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Health Econ. 2007 Feb;16(2):179-93.

Seeing the NICE side of cost-effectiveness analysis: a qualitative investigation of the use of CEA in NICE technology appraisals.

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  • 1Health Economics Facility, University of Birmingham, 40 Edgbaston Park Road, Birmingham, UK.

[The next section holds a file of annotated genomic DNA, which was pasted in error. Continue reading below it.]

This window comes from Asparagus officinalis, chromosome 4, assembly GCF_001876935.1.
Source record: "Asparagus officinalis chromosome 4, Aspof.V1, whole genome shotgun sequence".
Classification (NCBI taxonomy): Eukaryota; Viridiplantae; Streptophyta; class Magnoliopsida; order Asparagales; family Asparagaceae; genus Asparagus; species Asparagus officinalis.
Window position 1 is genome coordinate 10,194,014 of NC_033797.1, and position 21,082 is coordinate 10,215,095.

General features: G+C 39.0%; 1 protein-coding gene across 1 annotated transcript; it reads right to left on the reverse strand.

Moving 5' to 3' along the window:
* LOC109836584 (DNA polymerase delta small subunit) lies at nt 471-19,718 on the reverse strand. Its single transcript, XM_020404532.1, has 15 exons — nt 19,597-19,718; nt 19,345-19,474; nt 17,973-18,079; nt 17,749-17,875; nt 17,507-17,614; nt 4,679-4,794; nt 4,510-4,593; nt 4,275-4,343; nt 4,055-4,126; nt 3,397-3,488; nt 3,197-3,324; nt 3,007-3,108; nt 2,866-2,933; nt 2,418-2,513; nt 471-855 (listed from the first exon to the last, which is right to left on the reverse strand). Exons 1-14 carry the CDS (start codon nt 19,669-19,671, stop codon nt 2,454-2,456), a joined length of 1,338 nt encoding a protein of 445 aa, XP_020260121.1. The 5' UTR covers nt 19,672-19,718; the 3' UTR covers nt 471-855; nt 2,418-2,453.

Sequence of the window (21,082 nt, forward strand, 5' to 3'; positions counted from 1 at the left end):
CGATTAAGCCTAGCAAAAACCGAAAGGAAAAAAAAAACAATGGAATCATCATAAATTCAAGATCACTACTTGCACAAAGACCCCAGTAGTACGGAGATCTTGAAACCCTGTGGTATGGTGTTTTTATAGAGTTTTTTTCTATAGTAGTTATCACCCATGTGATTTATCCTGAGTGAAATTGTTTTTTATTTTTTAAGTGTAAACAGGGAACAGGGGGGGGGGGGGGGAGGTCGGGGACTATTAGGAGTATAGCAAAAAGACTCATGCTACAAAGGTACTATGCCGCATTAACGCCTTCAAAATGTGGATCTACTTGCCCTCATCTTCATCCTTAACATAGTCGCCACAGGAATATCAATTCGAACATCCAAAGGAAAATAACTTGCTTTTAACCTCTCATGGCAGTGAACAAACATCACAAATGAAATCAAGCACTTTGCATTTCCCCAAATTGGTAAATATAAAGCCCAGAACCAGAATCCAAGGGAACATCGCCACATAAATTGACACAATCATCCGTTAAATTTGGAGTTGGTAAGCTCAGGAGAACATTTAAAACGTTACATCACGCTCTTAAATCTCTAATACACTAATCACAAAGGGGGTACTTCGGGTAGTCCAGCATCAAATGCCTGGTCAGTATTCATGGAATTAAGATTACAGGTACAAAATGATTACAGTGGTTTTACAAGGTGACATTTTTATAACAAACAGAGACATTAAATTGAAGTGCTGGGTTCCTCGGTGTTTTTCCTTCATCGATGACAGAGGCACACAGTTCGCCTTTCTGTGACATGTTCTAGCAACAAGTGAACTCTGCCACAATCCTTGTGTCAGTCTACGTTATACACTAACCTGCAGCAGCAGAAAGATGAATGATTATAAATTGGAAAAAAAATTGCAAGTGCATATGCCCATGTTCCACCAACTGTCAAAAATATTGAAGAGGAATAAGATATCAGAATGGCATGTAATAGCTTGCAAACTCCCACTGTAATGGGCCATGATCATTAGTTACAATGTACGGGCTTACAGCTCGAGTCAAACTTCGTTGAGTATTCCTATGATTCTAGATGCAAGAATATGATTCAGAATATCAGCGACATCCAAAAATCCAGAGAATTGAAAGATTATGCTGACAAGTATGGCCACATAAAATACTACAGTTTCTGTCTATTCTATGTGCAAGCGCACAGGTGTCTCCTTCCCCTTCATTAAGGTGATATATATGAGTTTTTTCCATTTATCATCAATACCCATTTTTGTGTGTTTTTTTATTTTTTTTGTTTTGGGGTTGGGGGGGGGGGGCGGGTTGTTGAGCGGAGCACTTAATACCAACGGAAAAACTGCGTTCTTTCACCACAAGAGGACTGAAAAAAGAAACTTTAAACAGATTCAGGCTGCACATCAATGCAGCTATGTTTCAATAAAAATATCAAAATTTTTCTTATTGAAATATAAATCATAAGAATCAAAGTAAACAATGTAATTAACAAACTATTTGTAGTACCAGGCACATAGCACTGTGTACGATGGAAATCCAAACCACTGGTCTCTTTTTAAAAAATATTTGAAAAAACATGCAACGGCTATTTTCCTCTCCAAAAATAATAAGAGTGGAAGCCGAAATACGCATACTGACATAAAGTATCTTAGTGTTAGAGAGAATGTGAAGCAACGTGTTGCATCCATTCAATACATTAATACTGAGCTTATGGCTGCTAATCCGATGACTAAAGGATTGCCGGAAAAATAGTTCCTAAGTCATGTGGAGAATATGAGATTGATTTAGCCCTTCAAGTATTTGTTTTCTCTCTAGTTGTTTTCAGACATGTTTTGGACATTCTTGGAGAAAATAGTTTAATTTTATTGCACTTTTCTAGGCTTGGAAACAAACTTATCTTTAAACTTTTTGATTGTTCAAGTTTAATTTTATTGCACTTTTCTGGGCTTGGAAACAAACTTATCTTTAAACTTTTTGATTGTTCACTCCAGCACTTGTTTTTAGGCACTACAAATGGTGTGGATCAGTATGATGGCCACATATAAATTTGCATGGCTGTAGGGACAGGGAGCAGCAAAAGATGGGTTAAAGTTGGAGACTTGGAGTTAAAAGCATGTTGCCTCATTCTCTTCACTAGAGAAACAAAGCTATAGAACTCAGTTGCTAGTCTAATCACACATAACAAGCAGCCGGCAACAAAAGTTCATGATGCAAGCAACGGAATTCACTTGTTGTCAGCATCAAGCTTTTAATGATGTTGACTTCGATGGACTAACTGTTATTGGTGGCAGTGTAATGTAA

Resource scarcity is the raison d'ĂȘtre for the discipline of economics. Thus, the primary purpose of economic analysis is to help decision-makers when addressing problems arising due to the scarcity problem. The research reported here was concerned with how cost-effectiveness information is used by the National Institute for Health & Clinical Excellence (NICE) in national technology coverage decisions in the UK, and how its impact might be increased. The research followed a qualitative case study methodology with semi-structured interviews, supported by observation and analysis of secondary sources. Our research highlights that the technology appraisal function of NICE represents an important progression for the UK health economics community: new cost-effectiveness work is commissioned for each technology and that work directly informs national health policy. However, accountability in policy decisions necessitates that the information upon which decisions are based (including cost-effectiveness analysis, CEA) is accessible. This was found to be a serious problem and represents one of the main ongoing challenges. Other issues highlighted include perceived weaknesses in analysis methods and the poor alignment between the health maximisation objectives assumed in economic analyses and the range of other objectives facing decision-makers in reality.

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